A recent report has exploded in Major League Baseball with accusations that the Houston Astros have been involved in a cheating scandal. Claims have been made that the team were stealing signs during the 2017 World Series, helping them in their winning campaign. The shocking allegations have accused Astros pitcher Mike Fiers as one of four players illegally stealing signs.

An issue that has dogged the history of the MLB, sign stealing occurs when a player, usually on second base, decodes and relays the catcher’s signal that has been made to the batter. Although the act is regarded unfavorably among the sport, using the electronic equipment has now made it an illegal act, meaning the Astros could face severe penalties if found guilty of the claims.

The reported allegations make it clear they believe the sign stealing was pivotal in the Astros 2017 World Series win, while many other publications have reported it is still an ongoing activity.

As well as the Astros, New York Mets manager Carlos Beltran and Boston Red Sox manager Alex Cora have also had allegations made against them, with claims they may have played key roles in devising the campaign when they were still working with Astros manager AJ Hinch – Beltran was a player while Cora was the bench coach at the time.

The alleged sign stealing occurred not only during the 2017 season but also throughout the playoffs, appearing to be a reason the team were so successful at home.

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Although the Astros had declined to comment before the story was published they released the following statement shortly afterwards:

‘Regarding the story posted by The Athletic earlier today, the Houston Astros organisation has begun an investigation in cooperation with Major League Baseball. It would not be appropriate to comment further on this matter at this time.’

It is claimed the Astros had set a camera up in center field, which was positioned on the opposing catcher’s signs. This was then shown on a TV monitor in the home dugout where they appeared to share the information through a rhythm of bangs on a garbage can. It is also believed that Jomboy Media’s Jimmy O’Brien has acquired examples of the sign stealing as it happened. When leaving the Astros, Fiers had informed his new teams – the Detroit Tigers and Oakland A’s – of what had happened.

Fiers made the following announcement:

“I just want the game to be cleaned up a little bit because there are guys who are losing their jobs because they’re going in there not knowing. Young guys getting hit around in the first couple of innings starting a game, and then they get sent down. It’s bulls*** on that end. It’s ruining jobs for younger guys. The guys who know are more prepared. But most people don’t. That’s why I told my team. We had a lot of young guys with Detroit (in 2018) trying to make a name and establish themselves. I wanted to help them out and say, ‘Hey, this stuff really does go on. Just be prepared’.”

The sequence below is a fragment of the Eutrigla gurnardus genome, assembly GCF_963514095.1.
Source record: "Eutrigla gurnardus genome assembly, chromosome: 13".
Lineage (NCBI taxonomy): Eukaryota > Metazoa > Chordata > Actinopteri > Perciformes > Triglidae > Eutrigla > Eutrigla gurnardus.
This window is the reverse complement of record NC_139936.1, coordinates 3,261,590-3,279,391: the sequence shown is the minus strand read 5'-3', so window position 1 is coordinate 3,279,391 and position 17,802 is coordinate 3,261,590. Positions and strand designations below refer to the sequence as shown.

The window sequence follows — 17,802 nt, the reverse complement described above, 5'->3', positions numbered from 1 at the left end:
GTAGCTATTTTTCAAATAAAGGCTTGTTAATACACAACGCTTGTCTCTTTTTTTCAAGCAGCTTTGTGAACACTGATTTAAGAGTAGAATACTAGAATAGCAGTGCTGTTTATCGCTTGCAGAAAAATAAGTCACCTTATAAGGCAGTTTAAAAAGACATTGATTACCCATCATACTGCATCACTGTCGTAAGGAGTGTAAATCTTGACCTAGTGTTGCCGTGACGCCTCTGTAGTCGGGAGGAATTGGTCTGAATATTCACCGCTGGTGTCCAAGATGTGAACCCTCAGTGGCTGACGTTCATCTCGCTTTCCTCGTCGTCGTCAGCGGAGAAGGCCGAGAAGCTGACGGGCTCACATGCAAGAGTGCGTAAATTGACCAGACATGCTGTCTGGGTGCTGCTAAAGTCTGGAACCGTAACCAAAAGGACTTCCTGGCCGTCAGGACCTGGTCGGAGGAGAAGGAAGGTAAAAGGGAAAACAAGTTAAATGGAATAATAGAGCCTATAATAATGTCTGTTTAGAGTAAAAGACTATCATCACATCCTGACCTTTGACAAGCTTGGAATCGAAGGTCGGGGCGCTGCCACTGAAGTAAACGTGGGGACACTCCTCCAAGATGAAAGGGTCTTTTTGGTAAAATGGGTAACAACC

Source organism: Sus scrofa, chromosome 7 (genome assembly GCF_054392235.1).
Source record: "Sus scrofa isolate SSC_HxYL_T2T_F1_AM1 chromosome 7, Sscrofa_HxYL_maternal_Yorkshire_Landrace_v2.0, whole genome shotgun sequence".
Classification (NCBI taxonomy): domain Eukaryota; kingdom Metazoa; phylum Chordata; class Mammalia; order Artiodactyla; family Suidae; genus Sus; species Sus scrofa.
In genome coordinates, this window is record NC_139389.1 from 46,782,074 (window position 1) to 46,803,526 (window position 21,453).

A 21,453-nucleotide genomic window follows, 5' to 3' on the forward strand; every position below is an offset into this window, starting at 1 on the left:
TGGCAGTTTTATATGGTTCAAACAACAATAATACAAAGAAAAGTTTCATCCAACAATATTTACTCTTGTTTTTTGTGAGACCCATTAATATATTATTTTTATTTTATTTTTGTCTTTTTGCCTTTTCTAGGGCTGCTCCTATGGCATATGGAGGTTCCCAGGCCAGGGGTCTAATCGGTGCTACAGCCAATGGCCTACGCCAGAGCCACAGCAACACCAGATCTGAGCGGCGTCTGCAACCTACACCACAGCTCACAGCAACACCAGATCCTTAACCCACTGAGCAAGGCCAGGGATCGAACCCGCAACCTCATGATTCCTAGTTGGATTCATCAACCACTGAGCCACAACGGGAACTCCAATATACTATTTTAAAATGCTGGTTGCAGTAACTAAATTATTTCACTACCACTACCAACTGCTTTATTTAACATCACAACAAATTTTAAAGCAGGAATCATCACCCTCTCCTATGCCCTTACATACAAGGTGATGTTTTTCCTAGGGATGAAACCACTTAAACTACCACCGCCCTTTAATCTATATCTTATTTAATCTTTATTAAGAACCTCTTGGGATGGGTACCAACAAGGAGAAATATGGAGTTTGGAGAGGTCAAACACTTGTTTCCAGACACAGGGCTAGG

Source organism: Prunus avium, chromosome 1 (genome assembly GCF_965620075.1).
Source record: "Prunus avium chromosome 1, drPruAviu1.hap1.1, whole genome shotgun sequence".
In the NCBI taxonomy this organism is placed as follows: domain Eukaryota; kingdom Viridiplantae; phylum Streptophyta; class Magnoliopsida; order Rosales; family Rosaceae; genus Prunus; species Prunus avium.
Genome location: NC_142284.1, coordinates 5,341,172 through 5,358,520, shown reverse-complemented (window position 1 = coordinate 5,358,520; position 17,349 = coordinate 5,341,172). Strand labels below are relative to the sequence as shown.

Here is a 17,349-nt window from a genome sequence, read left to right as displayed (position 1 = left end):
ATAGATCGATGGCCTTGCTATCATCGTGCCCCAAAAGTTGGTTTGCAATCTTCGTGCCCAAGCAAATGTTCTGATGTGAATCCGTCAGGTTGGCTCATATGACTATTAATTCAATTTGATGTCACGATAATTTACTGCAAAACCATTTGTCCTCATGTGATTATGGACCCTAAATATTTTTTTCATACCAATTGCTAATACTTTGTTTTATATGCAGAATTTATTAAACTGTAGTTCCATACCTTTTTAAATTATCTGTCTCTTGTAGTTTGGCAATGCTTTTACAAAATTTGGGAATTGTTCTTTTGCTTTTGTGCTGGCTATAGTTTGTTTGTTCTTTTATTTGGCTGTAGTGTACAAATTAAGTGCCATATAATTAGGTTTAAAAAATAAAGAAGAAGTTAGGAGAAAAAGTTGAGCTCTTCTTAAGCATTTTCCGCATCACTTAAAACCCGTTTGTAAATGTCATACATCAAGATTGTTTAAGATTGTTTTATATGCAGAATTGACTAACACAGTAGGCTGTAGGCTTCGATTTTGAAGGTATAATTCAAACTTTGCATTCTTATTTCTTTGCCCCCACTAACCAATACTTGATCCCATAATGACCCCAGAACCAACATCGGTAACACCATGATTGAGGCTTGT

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This is not the first time a sign stealing scandal was investigated. Also in 2017 the Red Sox received an undisclosed fine after they were found to be using Apple Watches to steal signals in a game against the New York Yankees, and the Yankees were also fined due to ‘improper usage of a dugout phone’.

At the time, Commissioner Rob Manfred was reported as saying that ‘future violations of this type will be subject to more serious sanctions, including the possible loss of draft picks.’

Although many have called for the Astros to concede their World Series win this is a prospect that will not likely happen and instead they will most likely pick up a penalty fine or lose draft picks.

But the issue of cheating has understandably enraged the league and has clearly harmed not only the team but the sport’s reputation as a whole.
At this week’s general managers’ meeting in Arizona Brian Cashman declined to comment specifically on the allegations, however the Yankees boss did say he felt teams should deal with the ‘consequences’ if they cheat.

“You decide to play by the rules, or you don’t. And if you don’t, there’s consequences. You’re putting yourself at risk whether it’s future employment, current employment, or sanctions or what have you. It’s not a technology question as much as how you want to operate.”

The LA Dodgers, the team the Astros beat in the 2017 World Series, have refused to comment directly on the allegations with Dodgers president Andrew Friedman saying:

‘There was scuttlebutt about it being beyond just the things at home. I don’t know the answer. This is more for Major League Baseball than it is for me. From our standpoint, being one of the teams involved, it sounds like sour grapes for us to comment too much on this.